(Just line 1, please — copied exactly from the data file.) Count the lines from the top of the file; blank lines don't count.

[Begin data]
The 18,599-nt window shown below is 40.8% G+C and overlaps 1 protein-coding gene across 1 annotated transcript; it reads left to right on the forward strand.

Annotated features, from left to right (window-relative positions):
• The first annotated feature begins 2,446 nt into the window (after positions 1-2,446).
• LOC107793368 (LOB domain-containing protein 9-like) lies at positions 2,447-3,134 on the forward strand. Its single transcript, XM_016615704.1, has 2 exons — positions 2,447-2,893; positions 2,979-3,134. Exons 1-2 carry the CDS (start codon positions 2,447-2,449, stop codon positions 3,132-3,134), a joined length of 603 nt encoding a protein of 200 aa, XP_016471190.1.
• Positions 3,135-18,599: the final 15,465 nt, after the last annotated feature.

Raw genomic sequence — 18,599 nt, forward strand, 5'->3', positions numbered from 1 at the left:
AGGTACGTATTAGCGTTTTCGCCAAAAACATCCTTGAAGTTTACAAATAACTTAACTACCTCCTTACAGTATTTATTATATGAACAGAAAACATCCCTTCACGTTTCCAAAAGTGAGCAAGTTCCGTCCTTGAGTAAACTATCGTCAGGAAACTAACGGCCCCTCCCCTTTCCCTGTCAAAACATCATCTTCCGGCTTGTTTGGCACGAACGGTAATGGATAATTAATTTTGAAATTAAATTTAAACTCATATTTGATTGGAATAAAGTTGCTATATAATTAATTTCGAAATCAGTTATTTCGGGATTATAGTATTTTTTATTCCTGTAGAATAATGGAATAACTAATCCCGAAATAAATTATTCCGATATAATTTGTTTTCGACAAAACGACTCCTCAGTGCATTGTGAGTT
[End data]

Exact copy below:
The 18,599-nt window shown below is 40.8% G+C and overlaps 1 protein-coding gene across 1 annotated transcript; it reads left to right on the forward strand.